UNITED STATES DISTRICT COURT NORTHERN DISTRICT OF NEW YORK
February 2, 2007
RAY WILLIAMS, PLAINTIFF,
R. CALIDONNA, ASSISTANT FOOD SERVICE DIRECTOR, MIDSTATE CORRECTIONAL FACILITY, ET AL., DEFENDANTS.
The opinion of the court was delivered by: Randolph F. Treece, U.S. Magistrate Judge
Presently before the Court is a Motion to Compel Discovery filed by the Plaintiff, on December 21, 2006, pursuant to Federal Rule of Civil Procedure 37. Dkt. No. 21. Plaintiff's Motion relates to a Request for Production of Documents and Requests for Admissions that were served on the Defendants on October 19, 2006. Defendants have responded to the Motion, Dkt. No. 24, and Plaintiff filed a Reply, Dkt. No. 25.
In the Motion, Plaintiff seeks an Order from this Court directing Defendants to respond to the October 19, 2006 Discovery Demands. Defendants state they served responses to the Discovery Demands on December 29, 2006. Dkt. No. 24.
In their response, Defendants advise the Court that Defendants "have not provided plaintiff with the names of the three inmates who were confidential informants." Id. Defendants assert that Plaintiff cannot sue other inmates pursuant to 42 U.S.C. § 1983, as they are not state actors. Defendants further argue that the Department of Correctional Services should not be required to disclose such information as it would jeopardize safety and security in the facility where these individuals are located. Id. Thereafter, on January 10, 2007, Plaintiff filed a letter stating that Defendants had responded to his discovery demands but that "[they] only sent me parts of certain information and secondly, withheld certain information such as names of the informants claiming confidential information and security." Dkt. No. 25.
Based upon the information presently before the Court, it appears that a majority of the Motion has become moot. See Johnson v. Schmidt, 1992 WL 135237, at *1 (E.D.N.Y. May 28, 1992) (denying motion to compel filed by inmate where defendants had already responded to interrogatories and requests for production).*fn1
With respect to the "parts of certain information" that Plaintiff alleges were not produced, he has not provided the Court with enough information to determine what information was requested and what was not produced.*fn2 Accordingly, the Court can make no further ruling on such information. Plaintiff is advised that he should confer with counsel to determine whether their differences can be addressed. If such matters cannot be resolved between the parties, either party may seek Court intervention. See Dkt. No. 26 (setting Motion to Compel Deadline at August 31, 2007).
Finally, with respect to the issue of naming other inmates as Defendants in this action, Plaintiff is advised that parties may not be held liable under 42 U.S.C. § 1983 unless it can be established that they have acted under the color of state law. See, e.g., Rounseville v. Zahl, 13 F.3d 625, 628 (2d Cir. 1994) (noting state action requirement under § 1983); Wise v. Battistoni, 1992 WL 380914 (S.D.N.Y., Dec. 10, 1992) (same) (citations omitted). State action is an essential element of any § 1983 claim. See Gentile v. Republic Tobacco Co., 1995 WL 743719, at *2 (N.D.N.Y. Dec. 6, 1995) (Pooler, J.) (citing Velaire v. City of Schenectady, 862 F. Supp. 774, 776 (N.D.N.Y. 1994) (McAvoy, C.J.) (citation omitted)). In certain contexts, a private actor's conduct can be considered state action. In Edmonson v. Leesville Concrete Co., Inc., 500 U.S. 614 (1991), the Supreme Court discussed the two-part test to be utilized by courts in determining whether a given set of acts qualifies as state action. Under this test, a court must ask "first whether the claimed constitutional deprivation resulted from the exercise of a right or privilege having its source in state authority, . . . and second, whether the private party charged with the deprivation could be described in all fairness as a state actor." 500 U.S. at 620 (internal citations omitted); see LeBlanc-Sternberg v. Fletcher, 67 F.3d 412, 432-33 (2d Cir. 1995).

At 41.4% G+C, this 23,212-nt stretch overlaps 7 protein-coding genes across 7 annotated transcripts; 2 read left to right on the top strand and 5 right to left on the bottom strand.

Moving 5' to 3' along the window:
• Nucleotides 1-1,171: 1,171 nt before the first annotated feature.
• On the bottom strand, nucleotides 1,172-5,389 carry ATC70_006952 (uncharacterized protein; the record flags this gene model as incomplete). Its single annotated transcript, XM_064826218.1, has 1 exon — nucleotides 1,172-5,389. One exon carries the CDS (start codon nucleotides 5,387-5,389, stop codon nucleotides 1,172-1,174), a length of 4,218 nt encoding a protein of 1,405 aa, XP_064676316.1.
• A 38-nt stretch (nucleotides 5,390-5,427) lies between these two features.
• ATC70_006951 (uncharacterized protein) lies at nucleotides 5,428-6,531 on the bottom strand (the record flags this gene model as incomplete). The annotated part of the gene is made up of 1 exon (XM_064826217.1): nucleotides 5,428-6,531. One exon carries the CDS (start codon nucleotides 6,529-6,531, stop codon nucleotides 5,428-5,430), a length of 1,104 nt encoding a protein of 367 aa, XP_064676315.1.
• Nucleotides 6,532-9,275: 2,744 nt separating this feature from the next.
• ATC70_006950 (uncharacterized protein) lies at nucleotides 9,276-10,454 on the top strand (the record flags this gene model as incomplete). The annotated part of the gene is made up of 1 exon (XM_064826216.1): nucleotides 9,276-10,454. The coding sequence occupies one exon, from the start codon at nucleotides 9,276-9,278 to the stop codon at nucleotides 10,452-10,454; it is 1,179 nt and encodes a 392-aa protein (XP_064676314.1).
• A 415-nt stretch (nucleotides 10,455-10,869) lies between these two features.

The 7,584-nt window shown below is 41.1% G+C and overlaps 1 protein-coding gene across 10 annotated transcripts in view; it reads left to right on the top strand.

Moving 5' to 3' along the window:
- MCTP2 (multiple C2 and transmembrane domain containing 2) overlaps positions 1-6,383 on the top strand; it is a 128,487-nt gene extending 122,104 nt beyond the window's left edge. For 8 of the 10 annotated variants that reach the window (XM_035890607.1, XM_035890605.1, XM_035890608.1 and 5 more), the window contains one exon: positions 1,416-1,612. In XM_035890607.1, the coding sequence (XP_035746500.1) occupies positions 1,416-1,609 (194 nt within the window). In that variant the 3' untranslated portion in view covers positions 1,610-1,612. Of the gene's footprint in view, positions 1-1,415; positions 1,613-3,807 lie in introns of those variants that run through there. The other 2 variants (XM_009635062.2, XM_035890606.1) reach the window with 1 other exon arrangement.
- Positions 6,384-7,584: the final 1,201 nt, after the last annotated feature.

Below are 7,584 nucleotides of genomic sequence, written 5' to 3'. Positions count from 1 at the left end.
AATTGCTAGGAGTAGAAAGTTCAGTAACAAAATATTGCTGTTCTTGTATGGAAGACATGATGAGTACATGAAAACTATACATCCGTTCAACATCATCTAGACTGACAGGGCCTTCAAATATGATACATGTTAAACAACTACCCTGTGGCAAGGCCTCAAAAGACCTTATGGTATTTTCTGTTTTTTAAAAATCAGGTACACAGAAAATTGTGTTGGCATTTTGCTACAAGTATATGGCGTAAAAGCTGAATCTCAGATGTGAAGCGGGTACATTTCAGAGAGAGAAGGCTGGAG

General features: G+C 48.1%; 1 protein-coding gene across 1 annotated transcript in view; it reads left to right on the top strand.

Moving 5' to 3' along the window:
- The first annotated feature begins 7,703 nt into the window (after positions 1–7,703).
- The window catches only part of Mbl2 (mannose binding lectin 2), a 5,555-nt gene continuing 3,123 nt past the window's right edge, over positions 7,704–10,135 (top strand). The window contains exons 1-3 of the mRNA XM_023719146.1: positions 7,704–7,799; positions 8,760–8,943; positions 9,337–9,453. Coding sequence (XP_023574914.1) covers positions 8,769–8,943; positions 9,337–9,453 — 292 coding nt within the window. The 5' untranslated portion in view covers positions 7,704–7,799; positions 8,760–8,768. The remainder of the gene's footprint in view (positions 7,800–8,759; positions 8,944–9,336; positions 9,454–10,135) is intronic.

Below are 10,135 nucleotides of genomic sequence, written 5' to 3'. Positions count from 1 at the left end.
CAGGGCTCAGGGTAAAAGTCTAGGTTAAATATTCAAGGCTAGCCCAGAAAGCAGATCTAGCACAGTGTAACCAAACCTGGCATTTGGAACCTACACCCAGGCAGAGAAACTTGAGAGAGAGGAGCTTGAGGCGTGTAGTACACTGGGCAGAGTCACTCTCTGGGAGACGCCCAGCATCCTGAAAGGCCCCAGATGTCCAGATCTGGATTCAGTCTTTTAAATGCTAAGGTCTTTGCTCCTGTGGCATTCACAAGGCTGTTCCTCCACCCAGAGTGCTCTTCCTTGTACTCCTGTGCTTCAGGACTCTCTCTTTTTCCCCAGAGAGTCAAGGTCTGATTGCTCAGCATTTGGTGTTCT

At the present time, the Court does not find that Plaintiff has set forth sufficient information that would permit the Court to find that the unnamed informants could be considered state actors. Plaintiff's allegations against the informants are that they "conspired to deprive plaintiff of his constitutional rights merely because the defendants wanted to remove plaintiff from the facilitys (sic) I. L.C." Dkt. No. 1, ¶10. Such a conclusory allegation fails to provide the Court with sufficient information to believe that the inmate-informants could be considered state actors.
However, discovery in this action has just begun. This action was filed on February 9, 2006 and an Answer was filed on October 11, 2006. The Pretrial Scheduling Order was issued in this case on January 22, 2007. Dkt. No. 26. Plaintiff should be able to discover what, if anything, the informants reported to the named Defendants and the circumstances surrounding those reports, and utilize that information in an effort to justify identification of the individuals and amendment of this action to include them as named Defendants.*fn3 Thus, at the present time, Plaintiff's request will be denied without prejudice.
WHEREFORE, based upon the above, it is hereby
ORDERED, that Plaintiff's Motion to Compel (Dkt. No. 21 ) is denied; and it is further ORDERED, that the Clerk serve a copy of this Order on the parties in accordance with the Local Rules.
IT IS SO ORDERED.